The Christian religion par excellence is not about a flight from the world and from the images of the world.  It is rather a flight to God in whom there is the redemption of all things - a setting in order of everything.  The Christian religion is, in this sense, full of images but only as ordered to God and as seen within the pageant of redemption.  It means that the naming of the demons of our souls is by the finger of God.  God puts his finger upon our demons.  The finger grace of God has the housecleaning touch, we might say - far better than any Mr. Clean.  But our souls are put in order by God so that our souls may be places for God.
What does this mean?  At one level, it means that our busyness - here acknowledged as a kind of empty busyness - has to give place to a restfullness in God.  Our busyness is really our restlessness for God - that is the positive in our busyness.  The negative is that without God - without our awareness of our need for God, without our desire for God - we are in danger of despair.  In a way, the point is illustrated in another Gospel story, the story of Martha and Mary.  Ultimately, the busyness of Martha has to be brought into the restfullness of Mary, sitting at the feet of Jesus and listening to his word.  Such a resting is an attentiveness to Jesus – “listening to his words”.  Perhaps the point is best captured by Aelred of Rievaulx:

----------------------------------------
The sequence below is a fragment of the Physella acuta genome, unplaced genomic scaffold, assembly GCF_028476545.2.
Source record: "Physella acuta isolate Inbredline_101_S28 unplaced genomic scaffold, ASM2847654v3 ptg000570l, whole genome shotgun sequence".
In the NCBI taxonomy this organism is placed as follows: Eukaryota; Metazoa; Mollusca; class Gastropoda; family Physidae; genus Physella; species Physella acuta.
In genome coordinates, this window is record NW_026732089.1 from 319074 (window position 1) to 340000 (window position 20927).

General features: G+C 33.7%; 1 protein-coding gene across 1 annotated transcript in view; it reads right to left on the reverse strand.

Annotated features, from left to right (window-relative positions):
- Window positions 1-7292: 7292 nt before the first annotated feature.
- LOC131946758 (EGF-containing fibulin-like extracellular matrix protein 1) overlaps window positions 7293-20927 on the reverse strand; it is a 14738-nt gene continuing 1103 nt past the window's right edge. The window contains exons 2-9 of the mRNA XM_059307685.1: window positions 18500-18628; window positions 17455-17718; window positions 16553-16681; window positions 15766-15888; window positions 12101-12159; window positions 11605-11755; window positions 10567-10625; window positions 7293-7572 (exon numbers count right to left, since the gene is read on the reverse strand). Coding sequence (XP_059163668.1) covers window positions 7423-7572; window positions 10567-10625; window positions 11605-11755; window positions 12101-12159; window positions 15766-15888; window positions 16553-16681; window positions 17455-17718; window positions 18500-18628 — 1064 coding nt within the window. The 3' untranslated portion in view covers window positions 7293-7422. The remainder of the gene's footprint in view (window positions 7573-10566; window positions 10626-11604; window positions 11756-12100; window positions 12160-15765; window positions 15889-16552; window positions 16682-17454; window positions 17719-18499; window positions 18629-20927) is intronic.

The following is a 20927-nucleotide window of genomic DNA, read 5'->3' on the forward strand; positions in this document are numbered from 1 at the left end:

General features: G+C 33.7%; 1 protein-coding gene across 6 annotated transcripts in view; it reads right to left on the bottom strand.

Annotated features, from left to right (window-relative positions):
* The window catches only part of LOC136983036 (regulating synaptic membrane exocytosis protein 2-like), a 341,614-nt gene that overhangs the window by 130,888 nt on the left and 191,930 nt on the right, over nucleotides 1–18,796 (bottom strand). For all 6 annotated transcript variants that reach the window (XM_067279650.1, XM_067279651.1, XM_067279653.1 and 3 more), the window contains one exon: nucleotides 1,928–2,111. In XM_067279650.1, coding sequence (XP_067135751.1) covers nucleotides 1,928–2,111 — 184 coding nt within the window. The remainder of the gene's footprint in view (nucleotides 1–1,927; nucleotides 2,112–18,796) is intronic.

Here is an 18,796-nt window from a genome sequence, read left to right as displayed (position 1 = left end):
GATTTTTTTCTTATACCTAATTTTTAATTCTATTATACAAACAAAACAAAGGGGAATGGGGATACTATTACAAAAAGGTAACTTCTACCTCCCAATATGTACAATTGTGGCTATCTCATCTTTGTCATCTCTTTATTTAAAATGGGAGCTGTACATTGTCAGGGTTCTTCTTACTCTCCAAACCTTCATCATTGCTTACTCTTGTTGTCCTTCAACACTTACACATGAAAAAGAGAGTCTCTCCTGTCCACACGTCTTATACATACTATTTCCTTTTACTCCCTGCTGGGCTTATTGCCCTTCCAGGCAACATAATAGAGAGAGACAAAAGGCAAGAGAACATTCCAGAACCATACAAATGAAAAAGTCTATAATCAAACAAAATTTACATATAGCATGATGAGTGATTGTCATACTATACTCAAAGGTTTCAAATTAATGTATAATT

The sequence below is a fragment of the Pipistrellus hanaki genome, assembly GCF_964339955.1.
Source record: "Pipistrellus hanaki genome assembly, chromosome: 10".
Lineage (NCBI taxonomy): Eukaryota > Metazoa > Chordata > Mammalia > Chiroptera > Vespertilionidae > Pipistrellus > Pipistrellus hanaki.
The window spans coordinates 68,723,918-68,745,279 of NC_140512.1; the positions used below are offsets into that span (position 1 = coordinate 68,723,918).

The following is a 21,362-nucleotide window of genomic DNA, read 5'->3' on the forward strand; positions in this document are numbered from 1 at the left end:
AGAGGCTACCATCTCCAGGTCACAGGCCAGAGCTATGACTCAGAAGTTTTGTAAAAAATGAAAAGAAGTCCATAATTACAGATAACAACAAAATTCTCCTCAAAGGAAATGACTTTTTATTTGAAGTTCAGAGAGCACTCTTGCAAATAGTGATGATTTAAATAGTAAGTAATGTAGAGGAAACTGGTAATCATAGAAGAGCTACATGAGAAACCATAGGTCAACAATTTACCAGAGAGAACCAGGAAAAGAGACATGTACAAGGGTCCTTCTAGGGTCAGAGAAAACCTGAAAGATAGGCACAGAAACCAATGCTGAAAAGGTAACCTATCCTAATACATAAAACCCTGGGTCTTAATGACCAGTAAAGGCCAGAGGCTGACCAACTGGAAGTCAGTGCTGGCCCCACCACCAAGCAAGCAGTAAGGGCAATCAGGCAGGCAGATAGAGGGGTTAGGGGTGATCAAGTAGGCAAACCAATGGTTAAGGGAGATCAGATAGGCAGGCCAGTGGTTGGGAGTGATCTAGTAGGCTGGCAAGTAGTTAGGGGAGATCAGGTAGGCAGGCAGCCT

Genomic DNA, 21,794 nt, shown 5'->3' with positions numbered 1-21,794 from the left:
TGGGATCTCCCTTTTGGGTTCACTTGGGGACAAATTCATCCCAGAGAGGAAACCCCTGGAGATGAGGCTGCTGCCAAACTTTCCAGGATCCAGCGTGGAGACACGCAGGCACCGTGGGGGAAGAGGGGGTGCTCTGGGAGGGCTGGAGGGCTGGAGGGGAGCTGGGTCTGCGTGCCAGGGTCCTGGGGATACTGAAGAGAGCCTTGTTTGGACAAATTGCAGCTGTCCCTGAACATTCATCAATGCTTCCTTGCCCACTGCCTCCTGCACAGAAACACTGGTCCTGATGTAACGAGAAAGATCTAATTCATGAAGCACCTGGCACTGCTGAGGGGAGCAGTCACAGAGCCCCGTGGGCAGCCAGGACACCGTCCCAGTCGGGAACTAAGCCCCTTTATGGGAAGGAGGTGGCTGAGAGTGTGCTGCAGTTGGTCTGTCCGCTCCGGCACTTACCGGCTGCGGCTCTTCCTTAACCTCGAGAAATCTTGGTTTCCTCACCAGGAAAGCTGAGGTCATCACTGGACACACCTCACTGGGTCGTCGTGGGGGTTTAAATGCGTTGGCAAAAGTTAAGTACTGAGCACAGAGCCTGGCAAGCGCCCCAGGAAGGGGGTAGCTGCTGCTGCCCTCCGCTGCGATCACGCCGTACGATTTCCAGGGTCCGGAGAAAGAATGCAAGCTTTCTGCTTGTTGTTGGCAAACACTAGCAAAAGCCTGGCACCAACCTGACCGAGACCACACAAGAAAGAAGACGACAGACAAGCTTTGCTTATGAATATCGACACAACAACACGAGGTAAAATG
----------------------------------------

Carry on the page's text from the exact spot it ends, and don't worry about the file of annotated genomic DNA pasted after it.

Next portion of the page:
In this wretched and laborious life, brethren, Martha must of necessity be in our house; that is to say, our soul has to be concerned with bodily actions.  As long as we need to eat and drink, we shall need to tame our flesh with watching, fasting, and work.  This is Martha’s role.  But in our souls there ought also to be Mary, that is, spiritual activity.  For we should not always give ourselves to bodily efforts, but sometimes be still and see how lovely, how sweet the Lord is, sitting at the feet of Jesus and hearing his word.  You should in no wise neglect Mary for Martha; or again Martha for Mary.  For, if you neglect Martha, who will feed Jesus?  If you neglect Mary, what use is it for Jesus to come to your house, when you taste nothing of his sweetness?